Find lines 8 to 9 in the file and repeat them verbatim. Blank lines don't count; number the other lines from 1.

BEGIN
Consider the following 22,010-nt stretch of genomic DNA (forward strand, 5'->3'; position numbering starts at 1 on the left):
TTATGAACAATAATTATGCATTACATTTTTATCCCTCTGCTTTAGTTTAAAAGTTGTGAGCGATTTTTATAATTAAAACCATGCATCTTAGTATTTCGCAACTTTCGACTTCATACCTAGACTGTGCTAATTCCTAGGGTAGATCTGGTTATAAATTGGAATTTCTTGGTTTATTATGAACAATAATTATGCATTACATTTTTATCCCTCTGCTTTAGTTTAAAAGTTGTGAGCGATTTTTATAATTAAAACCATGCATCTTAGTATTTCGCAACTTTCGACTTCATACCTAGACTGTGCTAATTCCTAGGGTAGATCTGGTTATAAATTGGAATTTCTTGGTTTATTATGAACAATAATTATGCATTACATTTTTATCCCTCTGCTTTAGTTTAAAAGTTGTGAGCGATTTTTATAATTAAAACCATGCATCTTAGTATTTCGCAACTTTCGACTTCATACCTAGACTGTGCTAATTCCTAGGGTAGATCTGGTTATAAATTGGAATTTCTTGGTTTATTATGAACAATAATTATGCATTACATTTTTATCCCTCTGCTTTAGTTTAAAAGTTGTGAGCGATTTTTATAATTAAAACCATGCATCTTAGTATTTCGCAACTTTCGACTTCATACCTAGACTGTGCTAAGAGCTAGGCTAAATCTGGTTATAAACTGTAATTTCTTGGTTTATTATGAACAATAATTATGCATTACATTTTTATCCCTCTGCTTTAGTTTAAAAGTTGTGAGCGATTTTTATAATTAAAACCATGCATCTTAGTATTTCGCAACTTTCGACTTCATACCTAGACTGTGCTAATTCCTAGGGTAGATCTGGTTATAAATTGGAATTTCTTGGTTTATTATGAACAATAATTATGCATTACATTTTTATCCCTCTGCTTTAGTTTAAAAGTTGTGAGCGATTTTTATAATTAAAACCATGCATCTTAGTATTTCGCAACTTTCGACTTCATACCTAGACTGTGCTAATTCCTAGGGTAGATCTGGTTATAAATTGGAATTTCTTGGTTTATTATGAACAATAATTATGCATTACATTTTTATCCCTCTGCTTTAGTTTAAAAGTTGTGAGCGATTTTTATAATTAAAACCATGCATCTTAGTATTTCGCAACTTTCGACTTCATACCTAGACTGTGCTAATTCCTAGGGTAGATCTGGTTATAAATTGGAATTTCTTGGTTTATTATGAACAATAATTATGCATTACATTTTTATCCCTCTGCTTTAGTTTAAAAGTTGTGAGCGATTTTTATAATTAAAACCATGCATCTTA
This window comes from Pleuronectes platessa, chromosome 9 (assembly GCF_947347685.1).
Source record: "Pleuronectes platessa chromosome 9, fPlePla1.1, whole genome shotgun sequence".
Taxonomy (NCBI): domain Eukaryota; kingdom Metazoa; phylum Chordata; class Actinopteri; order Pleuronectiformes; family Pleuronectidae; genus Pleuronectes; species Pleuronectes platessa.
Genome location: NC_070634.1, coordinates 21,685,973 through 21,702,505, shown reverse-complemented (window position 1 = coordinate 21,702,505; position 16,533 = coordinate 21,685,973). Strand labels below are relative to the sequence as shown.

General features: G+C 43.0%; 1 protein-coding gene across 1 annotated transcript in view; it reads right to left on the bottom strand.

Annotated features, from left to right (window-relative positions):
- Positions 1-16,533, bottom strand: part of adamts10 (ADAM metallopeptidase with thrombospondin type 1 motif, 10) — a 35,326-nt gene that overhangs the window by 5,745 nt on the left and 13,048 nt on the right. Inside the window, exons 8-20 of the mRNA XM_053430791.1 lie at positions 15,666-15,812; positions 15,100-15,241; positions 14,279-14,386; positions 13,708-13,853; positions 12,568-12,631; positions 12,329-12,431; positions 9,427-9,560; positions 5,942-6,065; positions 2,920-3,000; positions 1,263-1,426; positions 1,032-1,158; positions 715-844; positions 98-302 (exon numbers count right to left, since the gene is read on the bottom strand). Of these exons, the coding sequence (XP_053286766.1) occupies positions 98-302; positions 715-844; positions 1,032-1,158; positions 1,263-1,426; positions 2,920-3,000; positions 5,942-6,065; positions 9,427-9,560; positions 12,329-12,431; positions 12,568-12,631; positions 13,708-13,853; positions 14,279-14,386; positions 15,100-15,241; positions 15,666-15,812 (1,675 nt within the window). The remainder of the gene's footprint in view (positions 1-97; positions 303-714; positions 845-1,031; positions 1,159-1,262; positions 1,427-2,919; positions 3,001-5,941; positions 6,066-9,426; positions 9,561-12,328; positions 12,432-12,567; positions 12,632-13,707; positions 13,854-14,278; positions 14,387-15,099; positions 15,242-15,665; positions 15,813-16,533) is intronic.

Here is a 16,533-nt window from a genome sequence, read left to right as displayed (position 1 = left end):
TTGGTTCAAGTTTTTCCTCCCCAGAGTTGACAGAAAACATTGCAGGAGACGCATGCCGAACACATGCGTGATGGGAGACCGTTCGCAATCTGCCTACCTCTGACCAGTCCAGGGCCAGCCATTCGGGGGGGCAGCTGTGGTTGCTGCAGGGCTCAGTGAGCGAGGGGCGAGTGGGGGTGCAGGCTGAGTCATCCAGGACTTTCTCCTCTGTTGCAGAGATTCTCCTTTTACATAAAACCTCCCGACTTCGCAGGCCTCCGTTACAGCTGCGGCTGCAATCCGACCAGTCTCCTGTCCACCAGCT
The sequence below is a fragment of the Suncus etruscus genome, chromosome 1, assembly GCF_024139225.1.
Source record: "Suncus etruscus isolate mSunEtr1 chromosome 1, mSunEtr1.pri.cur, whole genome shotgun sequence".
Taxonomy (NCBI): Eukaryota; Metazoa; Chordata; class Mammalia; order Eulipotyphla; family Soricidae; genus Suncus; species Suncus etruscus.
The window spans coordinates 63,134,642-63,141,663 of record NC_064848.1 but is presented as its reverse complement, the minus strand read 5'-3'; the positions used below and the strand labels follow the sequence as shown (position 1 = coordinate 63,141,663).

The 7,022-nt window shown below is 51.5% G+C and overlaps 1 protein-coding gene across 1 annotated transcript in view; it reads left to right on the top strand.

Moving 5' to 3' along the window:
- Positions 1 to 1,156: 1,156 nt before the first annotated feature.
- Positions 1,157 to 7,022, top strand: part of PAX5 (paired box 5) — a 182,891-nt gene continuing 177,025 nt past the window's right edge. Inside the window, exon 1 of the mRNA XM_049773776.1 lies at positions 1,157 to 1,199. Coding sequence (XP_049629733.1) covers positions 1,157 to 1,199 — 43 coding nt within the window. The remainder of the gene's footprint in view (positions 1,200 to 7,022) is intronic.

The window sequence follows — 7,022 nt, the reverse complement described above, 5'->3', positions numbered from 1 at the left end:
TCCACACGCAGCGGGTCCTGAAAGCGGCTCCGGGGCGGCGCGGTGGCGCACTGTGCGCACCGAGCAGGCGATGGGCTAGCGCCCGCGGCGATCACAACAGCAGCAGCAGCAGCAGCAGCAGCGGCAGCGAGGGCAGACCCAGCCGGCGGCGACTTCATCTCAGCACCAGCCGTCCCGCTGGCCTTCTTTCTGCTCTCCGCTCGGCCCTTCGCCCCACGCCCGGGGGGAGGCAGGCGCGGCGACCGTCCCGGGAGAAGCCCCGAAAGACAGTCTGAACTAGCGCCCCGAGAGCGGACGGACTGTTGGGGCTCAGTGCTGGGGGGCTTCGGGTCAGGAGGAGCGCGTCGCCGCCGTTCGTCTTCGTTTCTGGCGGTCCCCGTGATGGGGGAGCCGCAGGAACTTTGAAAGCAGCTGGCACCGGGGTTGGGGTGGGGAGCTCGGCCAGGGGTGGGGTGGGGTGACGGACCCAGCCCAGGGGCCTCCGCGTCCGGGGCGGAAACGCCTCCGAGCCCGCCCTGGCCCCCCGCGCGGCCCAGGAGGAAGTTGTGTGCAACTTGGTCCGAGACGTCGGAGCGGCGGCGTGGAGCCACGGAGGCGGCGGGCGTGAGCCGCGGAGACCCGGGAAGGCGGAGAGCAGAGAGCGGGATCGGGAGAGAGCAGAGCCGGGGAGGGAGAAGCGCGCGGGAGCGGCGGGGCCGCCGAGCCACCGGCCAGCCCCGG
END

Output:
Annotated features, from left to right (window-relative positions):
- Positions 1-16,533, bottom strand: part of adamts10 (ADAM metallopeptidase with thrombospondin type 1 motif, 10) — a 35,326-nt gene that overhangs the window by 5,745 nt on the left and 13,048 nt on the right. Inside the window, exons 8-20 of the mRNA XM_053430791.1 lie at positions 15,666-15,812; positions 15,100-15,241; positions 14,279-14,386; positions 13,708-13,853; positions 12,568-12,631; positions 12,329-12,431; positions 9,427-9,560; positions 5,942-6,065; positions 2,920-3,000; positions 1,263-1,426; positions 1,032-1,158; positions 715-844; positions 98-302 (exon numbers count right to left, since the gene is read on the bottom strand). Of these exons, the coding sequence (XP_053286766.1) occupies positions 98-302; positions 715-844; positions 1,032-1,158; positions 1,263-1,426; positions 2,920-3,000; positions 5,942-6,065; positions 9,427-9,560; positions 12,329-12,431; positions 12,568-12,631; positions 13,708-13,853; positions 14,279-14,386; positions 15,100-15,241; positions 15,666-15,812 (1,675 nt within the window). The remainder of the gene's footprint in view (positions 1-97; positions 303-714; positions 845-1,031; positions 1,159-1,262; positions 1,427-2,919; positions 3,001-5,941; positions 6,066-9,426; positions 9,561-12,328; positions 12,432-12,567; positions 12,632-13,707; positions 13,854-14,278; positions 14,387-15,099; positions 15,242-15,665; positions 15,813-16,533) is intronic.